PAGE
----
Skip to main content

Friday Night Wine Down : Rosé

Featured wine: Rosé (Rosado, Rosato)

Wikipedia description:
A rosé (From French: rosé, ‘pinkish’) wine has some of the color typical of a red wine, but only enough to turn it pink. The pink color can range from a pale orange to a vivid near-purple, depending on the grapes and wine making techniques.

There are three major ways to produce rosé wine.
skin contact
The first is used when rosé wine is the primary product. Red-skinned grapes are crushed and the skins are allowed to remain in contact with the juice for a short period, typically two or three days. The grapes are then pressed, and the skins are discarded rather than left in contact throughout fermentation (as with red wine making). The skins contain much of the strongly flavored tannin and other compounds, which leaves the taste more similar to a white wine. The longer that the skins are left in contact with the juice, the more intense the color of the final wine.
Saignée
Rosé wine can be produced as a by-product of red wine fermentation using a technique known as Saignée, or bleeding the vats. When a winemaker desires to impart more tannin and color to a red wine, some of the pink juice from the must can be removed at an early stage. The red wine remaining in the vats is intensified as a result of the bleeding, because the volume of juice in the must is reduced, and the must involved in the maceration is concentrated. The pink juice that is removed can be fermented separately to produce rosé.
Blending
Blending, the simple mixing of red wine to a white to impart color, is uncommon. This method is discouraged in most wine growing regions except for Champagne. Even in Champagne, several high-end producers do not use this method but rather the saignée method.

I've tasted:
Il Mimo Rosato (Italy) $15.49
Sur de los Andes, Rosado Malbec (Argentina) $9.95
Ombra Rose di Pino - sparkling rose (Italy) $14.99
Big House Pink (California) $10.95
Wolffer Rose (Long Island, New York) $12.95

Food pairings:
Anchovies
Barbecue
Charcuterie
Crab (boiled or steamed)
Eggs
Fish
Pizza
Pork
Seafood
Turkey
Veal
Vegetables

Notes:
Because it can be made from so many different grapes and methods, there is a tremendous variety of rosé on the market. At one local wine shop I counted over 20 different offerings today. This is another wonderful summer wine, but I find that it can be enjoyed year-round with just about any food. One of my favourites is the Il Mimo, which has grown in popularity (and price) over the years. The Ombra is another that I enjoy regularly. I goes nicely with sushi and turns any ordinary weeknight meal into a celebration. Cream sauces and oysters don't play very will with rosé, but just about everything else does. Try it with roast chicken, with fish 'n' chips, with a dinner omelette, with a picnic in the park. It really is an everything wine.

Cheers!
1 comment

Popular posts from this blog

dinner : portuguese-ish fish stew

Our usual M.O. for dinner preparations is to decide on the food first, and then pick a wine to match.  But once in a while, we like to mix things up and go the other way.  Vinho Verde is one of my very favorite wines, and we buy it quite frequently, but we often drink it with whatever food we're having - because it goes with so many things.  As a result, we sometimes miss out on its full potential as a food wine.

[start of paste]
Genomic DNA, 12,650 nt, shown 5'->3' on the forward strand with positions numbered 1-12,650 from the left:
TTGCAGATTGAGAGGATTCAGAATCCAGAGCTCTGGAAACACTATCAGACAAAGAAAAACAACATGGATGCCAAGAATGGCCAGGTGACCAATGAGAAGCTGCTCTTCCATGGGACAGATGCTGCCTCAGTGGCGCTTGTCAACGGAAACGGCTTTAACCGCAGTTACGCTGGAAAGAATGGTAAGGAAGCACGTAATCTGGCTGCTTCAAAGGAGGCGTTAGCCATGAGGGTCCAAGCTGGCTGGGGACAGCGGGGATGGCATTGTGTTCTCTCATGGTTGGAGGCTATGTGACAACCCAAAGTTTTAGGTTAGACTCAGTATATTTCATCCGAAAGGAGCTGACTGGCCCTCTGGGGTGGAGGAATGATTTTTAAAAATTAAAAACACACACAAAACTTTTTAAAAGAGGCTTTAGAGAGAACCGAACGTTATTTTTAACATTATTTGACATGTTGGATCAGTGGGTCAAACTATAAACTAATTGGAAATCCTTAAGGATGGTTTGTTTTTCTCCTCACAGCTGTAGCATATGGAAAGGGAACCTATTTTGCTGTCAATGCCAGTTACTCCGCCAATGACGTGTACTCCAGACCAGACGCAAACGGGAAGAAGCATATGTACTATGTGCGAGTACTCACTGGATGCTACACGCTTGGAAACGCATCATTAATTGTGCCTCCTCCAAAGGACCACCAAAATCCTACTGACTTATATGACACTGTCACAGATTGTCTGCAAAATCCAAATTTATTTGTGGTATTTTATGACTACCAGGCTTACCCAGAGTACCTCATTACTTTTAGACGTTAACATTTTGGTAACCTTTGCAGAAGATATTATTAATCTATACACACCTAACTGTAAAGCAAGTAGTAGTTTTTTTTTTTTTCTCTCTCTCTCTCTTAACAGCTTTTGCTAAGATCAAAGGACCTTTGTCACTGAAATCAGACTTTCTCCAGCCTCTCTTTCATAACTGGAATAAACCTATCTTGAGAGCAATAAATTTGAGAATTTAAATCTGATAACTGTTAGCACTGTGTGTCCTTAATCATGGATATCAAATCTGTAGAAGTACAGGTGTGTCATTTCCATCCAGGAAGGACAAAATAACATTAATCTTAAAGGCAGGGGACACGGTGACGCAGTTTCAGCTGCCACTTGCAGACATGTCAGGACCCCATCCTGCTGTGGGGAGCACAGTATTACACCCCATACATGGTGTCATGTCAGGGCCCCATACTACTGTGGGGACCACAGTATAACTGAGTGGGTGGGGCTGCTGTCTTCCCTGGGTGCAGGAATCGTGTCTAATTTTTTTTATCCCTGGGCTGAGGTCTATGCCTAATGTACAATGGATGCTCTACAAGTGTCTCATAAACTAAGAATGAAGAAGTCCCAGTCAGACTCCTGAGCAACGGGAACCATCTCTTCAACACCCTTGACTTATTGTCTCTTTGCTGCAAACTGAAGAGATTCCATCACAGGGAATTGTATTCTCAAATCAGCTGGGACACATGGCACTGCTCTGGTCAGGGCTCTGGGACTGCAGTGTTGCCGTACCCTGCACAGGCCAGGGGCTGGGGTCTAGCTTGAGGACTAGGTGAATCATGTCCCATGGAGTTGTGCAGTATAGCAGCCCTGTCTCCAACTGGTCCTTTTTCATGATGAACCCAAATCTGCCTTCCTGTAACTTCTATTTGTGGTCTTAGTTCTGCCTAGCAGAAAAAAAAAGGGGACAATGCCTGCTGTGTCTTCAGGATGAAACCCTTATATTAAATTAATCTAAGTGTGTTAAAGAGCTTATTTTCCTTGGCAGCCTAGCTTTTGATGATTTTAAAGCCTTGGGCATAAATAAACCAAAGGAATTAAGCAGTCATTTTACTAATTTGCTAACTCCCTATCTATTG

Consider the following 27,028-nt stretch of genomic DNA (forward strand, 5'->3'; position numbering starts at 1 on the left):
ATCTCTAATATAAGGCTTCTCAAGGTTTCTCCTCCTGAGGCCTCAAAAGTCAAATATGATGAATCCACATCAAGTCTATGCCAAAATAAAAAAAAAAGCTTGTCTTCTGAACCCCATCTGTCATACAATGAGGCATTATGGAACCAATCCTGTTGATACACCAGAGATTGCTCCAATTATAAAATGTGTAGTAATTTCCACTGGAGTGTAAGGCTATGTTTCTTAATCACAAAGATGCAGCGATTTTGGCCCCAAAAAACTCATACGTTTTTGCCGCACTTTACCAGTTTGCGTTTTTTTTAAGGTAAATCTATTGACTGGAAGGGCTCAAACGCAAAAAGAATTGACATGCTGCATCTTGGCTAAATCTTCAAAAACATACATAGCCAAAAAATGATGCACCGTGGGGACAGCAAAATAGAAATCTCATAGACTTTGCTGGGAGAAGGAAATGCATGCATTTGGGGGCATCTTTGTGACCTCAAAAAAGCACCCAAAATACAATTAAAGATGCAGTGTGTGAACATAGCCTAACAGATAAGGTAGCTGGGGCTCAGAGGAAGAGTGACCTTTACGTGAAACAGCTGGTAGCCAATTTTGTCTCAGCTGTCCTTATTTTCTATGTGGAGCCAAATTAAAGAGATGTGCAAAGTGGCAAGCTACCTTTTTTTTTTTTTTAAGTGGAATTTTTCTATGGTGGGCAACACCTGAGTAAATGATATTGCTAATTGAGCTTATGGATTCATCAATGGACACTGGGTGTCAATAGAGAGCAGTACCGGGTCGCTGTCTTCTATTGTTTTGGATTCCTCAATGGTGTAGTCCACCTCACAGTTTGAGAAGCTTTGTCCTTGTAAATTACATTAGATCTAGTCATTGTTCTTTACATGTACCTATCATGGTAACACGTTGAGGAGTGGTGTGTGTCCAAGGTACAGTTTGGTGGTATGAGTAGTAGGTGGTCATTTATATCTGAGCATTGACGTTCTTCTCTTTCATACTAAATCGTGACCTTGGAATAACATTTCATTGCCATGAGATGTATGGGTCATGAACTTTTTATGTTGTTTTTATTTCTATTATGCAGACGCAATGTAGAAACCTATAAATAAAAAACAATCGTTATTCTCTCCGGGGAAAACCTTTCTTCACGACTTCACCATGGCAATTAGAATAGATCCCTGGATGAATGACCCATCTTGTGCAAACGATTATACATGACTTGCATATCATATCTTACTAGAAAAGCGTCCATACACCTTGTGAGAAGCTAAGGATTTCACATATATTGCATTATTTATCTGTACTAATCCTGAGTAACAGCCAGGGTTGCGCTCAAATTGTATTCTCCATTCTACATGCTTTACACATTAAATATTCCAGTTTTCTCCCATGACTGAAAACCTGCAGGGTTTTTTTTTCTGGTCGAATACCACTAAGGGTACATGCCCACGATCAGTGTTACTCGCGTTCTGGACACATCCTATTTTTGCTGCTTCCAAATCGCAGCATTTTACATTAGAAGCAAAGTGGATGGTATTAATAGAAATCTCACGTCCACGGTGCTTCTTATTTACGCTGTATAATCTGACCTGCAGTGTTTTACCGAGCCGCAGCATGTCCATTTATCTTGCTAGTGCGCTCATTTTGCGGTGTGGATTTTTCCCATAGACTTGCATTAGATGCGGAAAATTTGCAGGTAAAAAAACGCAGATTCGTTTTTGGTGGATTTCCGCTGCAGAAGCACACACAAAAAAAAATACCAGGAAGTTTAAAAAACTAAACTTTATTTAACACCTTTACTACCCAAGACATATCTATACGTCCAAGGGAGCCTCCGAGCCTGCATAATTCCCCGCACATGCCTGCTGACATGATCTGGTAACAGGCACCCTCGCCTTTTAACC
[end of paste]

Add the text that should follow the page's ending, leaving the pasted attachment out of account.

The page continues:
But tonight I decided to bring the food to the wine and prepare a hearty Portuguese-style fish stew.  I'm careful to say style because people get all huffy when you suggest that your particular version of an ethnic dish hovers in the vicinity of what is truly authentic, whatever that is.  That said, here's my recipe.  I don't like to specify measurements because I rarely measure, so let your taste and judgement guide you.
Sautee some minced garlic, diced red onion and diced fennel in olive oil. Add some fresh thyme, red pepper flakes, diced chorizo, bite-size…

D. I. Y. dinner for the 1%

A few months ago, I noticed a very intriguing sign in a storefront window of an establishment under construction. The shop was to be called 'The Walk-In Cookbook'. Needless to say, my curiosity was peaked, but I resisted the urge to research the hell out of the topic and decided to wait until opening day to find out what it was all about.

Today, my patience was rewarded as I sauntered into the newly-opened establishment to take a look around. The Walk In Kitchen, it appears, is kind of like an Ikea for cooking. There are brightly colored posters that feature photographs of meals, accompanied by ingredient lists and the cost of said ingredients in 2 and 4 serving iterations.



There are also recipe cards, which double as shopping lists as you make your way around the store selecting from the attractively displayed produce and other food items. The layout resembles a professional kitchen, and you kind of get the feeling that a cooking class is going to start up at any minute. Exce…

cookin' up a storm!

Nothing like plummeting temperatures, bleak skies, and snow flurries to get me in the mood to whip up some comfort food!  On this particular night, I was inspired by a tuna casserole recipe that one of my friends posted on 'that other social network'.  I adapted the ingredients a bit to accommodate my dietary restrictions, but you can feel free to use the full-fat, full-sodium versions of any of the ingredients.  I didn't measure anything, (I rarely do) so you'll just have to wing it on that front.  Here's what went into the dish:

2 cans tuna fish, drained
1/2 package whole wheat pasta spirals
3 egg whites, beaten
2 tablespoons of Smart Balance spread
grated pepper-jack cheese
diced tomatoes
fresh chopped parsley
chopped onion
fresh ground black peppersalt, to taste (I didn't use any)

Cook the pasta according to package directions, drain.  Mix in all the other ingredients except for the eggs, and a couple handfuls of the cheese.  When the mixture has cooled sl…